You must ensure all proper safety measures and procedures are followed before any work is started on roofs. That way, you'll be able to protect your staff, and anyone else linked to your roof work.

Let's take a look at how to safely work on a roof:

Conduct a roof safety risk assessment

The first step you should take is conducting a roof safety risk assessment.

This is especially important when performing jobs with higher risks - like roof working. Your risk assessment should include both minor and major hazards found during projects.

The assessments also help identify certain risks before any work has started. However, it's always best to avoid working at heights if it's possible.(even if it seems more complicated than just getting onto the roof).

Ensure roof workers have correct training

You must ensure your workers have the proper training when it comes to working on roofs.

This includes knowing how to protect themselves whilst working at heights. And ensuring their actions or behaviour don't directly (or indirectly) cause injuries to other people.

Training also helps them when it comes to dealing with a health & safety risk in real time. They should be able to identify, control (within reason), and report the issue to a responsible person.

Provide personal protective equipment (PPE)

Roof workers should be provided with personal protective equipment (PPE) for any jobs that have certain safety risks.

There is a variety of PPE that roof workers may need. For example:

  • Appropriate trousers: Trousers protect legs from cuts, grazes, and splinters. It's important not to wear loose or long trousers which can lead to trip hazards.
  • Protective footwear: Steel toe-caps shoes protect feet from falling objects. They also prevent injuries caused by puncture or penetration from sharp materials. Proper shoes can also provide secure footing, especially on sloping roofs.
  • Knee protection: Knee-pads protect ligaments in the knees, especially during long work hours. They also help minimise compression and depletion to joints.
  • High-visibility clothing: Hi-vis clothing helps staff remain visible during work. They're not restricted to construction sites; it's good practice to wear them as an additional safety measure.
  • Safety glasses and helmets: Safety glasses help minimise injuries to iris or vision. Helmets protect workers from airborne objects, like flying debris or power lines. They also provide head protection in the case of a fall.

Provide roof edge protection

You must provide good roof edge protection during all working hours. This applies to both domestic and commercial jobs. The requirements will depend on certain factors; for example:

  • Main guard-rails need to be at least 950mm above all roof edges.
  • Intermediate guard-rails or suitable alternatives need to have gaps bigger than 470mm.
  • Toeboards and brick-guards need to be strategically located in order to minimise falling objects and debris.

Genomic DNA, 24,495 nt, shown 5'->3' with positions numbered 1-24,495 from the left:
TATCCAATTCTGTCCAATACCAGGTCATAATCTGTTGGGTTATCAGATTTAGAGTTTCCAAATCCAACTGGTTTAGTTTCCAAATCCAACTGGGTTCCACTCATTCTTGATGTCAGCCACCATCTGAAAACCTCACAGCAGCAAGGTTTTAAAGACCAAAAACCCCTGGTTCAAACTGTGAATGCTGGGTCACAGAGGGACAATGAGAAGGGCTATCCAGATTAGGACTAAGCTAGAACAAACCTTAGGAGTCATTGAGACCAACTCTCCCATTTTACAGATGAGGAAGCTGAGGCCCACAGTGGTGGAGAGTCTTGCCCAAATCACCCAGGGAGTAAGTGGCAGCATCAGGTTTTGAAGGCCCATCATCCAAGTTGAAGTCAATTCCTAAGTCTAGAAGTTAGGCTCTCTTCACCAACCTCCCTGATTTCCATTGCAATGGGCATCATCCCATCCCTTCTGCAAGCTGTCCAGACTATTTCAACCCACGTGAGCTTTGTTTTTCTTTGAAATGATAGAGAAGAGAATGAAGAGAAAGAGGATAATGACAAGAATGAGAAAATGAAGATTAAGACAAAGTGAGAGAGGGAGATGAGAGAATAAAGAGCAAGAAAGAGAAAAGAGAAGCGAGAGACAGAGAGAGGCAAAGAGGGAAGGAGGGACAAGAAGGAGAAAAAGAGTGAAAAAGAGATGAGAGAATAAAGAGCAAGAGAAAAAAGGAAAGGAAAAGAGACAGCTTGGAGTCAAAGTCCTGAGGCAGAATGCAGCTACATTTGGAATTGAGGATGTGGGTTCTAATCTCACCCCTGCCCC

You can also use parapets as these provide further suitable protection. However, they must be carefully assessed and managed through your risk assessments.

Implement fall restraint procedures

The next step is to implement fall restraint procedures. There are a number of ways you can provide edge protection during roof work.

For example, having safety nets slung beneath roof areas; or using soft landing systems, like bean bags or inflatable air bags.

Roof workers can also be given a personal fall arrest system(like a safety rope) for high risk tasks. Fall arrest systems don't prevent falls, but they do minimise risks of serious injury.

Minimise falling debris and objects

It's not advisable to leave work materials or equipment (like power tools) lying around on construction sites - and it's the same on roofs.

This can cause a risk of falling objects and debris which can lead to serious injuries. Roof workers should never throw objects from a roof or high platform. Make sure they use enclosed rubbish chutes, or lower objects to the ground via containers.

It's also best to prevent access to the area directly underneath or adjacent to your roof work. For example, closing off a public walkway with safety signage and barricades. This can help minimise safety risks to other workers, as well as the general public.

What do professional roofers use for safety?

Professional roofers will generally have a set-list of equipment that helps minimise safety issues.

Safety equipment will usually depend on what type of work is being done. But most professionals will use items, like a roof safety harness, slip-resistant shoes, hard hats, and extension cords (when working on higher platforms).

What about short-duration roof work?

Some types of roof work may not be as high risk as you'd think. It could involve fitting solar panels, fixing a TV aerial, or cleaning moss from a roof.

Although these jobs may not take too long, you still need to follow proper working at height regulations. These minimum requirements for short-duration roof work include:

  • Safe access to the roof or other high platforms.
  • Using a proper roof ladder that's suitable for the surface (like flat or sloping roofs).
  • Prevent slips, trips, and falls (like using a roof anchor to prevent falling from a height).

You might be able to use mobile access equipment, instead of building scaffolding. This is both time and cost-effective when conducting short-duration roof work.

Get expert advice on roof safety with Peninsula

When it comes to working on roofs, there are a number of legal requirements you need to think about. Following these will help minimise injury risks to both workers, as well as other people.

If you ignore legal requirements, you could end up facing serious consequences. Like injuring workers, paying compensation fines, and even facing business closure.

Peninsula offers expert advice on roof safety. Our HR team offers 24/7 HR employment advice which is available 365 days a year.

Want to find out more? Contact one of our HR consultants today. For further support, call our telephone number 0800 028 242.